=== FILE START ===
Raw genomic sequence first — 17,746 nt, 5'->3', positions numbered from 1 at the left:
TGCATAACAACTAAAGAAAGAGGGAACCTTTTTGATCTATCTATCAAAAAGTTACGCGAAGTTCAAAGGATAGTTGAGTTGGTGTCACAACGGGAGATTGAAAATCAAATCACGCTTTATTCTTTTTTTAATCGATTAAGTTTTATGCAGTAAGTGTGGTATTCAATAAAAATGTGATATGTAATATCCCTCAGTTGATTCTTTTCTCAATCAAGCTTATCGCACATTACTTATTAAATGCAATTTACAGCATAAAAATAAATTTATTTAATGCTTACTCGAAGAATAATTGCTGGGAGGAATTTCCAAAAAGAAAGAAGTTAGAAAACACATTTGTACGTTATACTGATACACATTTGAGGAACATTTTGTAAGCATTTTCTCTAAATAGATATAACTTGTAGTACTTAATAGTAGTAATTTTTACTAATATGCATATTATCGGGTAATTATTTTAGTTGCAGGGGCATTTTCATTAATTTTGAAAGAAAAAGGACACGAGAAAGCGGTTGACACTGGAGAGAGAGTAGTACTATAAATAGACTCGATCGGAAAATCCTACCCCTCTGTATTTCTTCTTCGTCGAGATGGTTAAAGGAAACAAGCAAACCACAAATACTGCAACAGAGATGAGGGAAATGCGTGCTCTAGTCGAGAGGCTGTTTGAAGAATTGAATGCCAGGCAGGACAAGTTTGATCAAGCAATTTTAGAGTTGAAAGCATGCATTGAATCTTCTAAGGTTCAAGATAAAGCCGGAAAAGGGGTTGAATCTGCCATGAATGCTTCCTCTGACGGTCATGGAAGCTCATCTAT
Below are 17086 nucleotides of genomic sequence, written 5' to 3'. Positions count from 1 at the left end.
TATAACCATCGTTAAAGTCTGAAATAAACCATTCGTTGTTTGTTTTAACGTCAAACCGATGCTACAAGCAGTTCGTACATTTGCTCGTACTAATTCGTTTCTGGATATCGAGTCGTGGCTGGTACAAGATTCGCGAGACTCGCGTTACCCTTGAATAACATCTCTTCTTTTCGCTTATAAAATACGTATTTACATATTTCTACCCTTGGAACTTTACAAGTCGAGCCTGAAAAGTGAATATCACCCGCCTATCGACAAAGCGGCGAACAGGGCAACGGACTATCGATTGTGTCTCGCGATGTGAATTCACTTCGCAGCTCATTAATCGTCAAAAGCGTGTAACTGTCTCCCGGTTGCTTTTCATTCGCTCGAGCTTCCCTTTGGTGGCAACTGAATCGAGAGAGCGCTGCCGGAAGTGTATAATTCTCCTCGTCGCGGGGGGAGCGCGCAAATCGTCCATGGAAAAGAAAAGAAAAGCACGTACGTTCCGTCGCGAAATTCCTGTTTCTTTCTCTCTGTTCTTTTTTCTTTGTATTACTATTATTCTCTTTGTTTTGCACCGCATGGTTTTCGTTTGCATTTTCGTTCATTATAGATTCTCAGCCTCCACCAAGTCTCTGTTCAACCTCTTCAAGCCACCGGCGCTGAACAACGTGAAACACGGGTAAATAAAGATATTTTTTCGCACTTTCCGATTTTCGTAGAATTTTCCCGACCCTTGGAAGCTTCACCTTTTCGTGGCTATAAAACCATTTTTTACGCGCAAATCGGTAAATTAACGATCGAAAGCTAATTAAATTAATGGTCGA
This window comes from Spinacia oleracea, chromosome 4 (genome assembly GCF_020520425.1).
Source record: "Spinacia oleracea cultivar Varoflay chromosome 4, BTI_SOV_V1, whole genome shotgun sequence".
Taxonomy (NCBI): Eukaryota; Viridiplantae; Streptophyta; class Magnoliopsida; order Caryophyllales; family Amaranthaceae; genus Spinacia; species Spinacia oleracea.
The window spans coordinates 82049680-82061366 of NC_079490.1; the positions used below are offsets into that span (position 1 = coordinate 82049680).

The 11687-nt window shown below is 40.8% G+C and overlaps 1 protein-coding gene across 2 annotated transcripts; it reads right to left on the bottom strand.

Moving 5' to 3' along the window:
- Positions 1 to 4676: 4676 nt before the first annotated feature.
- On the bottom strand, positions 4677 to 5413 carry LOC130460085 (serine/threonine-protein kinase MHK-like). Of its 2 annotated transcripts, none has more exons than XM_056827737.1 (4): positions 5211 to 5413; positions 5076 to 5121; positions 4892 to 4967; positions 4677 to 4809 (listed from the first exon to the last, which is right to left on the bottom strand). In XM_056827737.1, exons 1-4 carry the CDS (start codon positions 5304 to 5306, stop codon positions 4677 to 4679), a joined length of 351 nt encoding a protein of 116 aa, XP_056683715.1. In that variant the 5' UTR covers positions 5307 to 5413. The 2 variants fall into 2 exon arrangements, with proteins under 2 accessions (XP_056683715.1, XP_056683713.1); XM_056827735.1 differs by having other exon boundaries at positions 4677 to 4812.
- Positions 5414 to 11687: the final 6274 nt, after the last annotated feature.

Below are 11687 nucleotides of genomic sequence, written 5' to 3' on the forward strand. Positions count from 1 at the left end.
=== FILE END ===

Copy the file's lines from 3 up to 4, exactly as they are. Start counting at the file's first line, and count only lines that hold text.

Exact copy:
Below are 17086 nucleotides of genomic sequence, written 5' to 3'. Positions count from 1 at the left end.
TATAACCATCGTTAAAGTCTGAAATAAACCATTCGTTGTTTGTTTTAACGTCAAACCGATGCTACAAGCAGTTCGTACATTTGCTCGTACTAATTCGTTTCTGGATATCGAGTCGTGGCTGGTACAAGATTCGCGAGACTCGCGTTACCCTTGAATAACATCTCTTCTTTTCGCTTATAAAATACGTATTTACATATTTCTACCCTTGGAACTTTACAAGTCGAGCCTGAAAAGTGAATATCACCCGCCTATCGACAAAGCGGCGAACAGGGCAACGGACTATCGATTGTGTCTCGCGATGTGAATTCACTTCGCAGCTCATTAATCGTCAAAAGCGTGTAACTGTCTCCCGGTTGCTTTTCATTCGCTCGAGCTTCCCTTTGGTGGCAACTGAATCGAGAGAGCGCTGCCGGAAGTGTATAATTCTCCTCGTCGCGGGGGGAGCGCGCAAATCGTCCATGGAAAAGAAAAGAAAAGCACGTACGTTCCGTCGCGAAATTCCTGTTTCTTTCTCTCTGTTCTTTTTTCTTTGTATTACTATTATTCTCTTTGTTTTGCACCGCATGGTTTTCGTTTGCATTTTCGTTCATTATAGATTCTCAGCCTCCACCAAGTCTCTGTTCAACCTCTTCAAGCCACCGGCGCTGAACAACGTGAAACACGGGTAAATAAAGATATTTTTTCGCACTTTCCGATTTTCGTAGAATTTTCCCGACCCTTGGAAGCTTCACCTTTTCGTGGCTATAAAACCATTTTTTACGCGCAAATCGGTAAATTAACGATCGAAAGCTAATTAAATTAATGGTCGA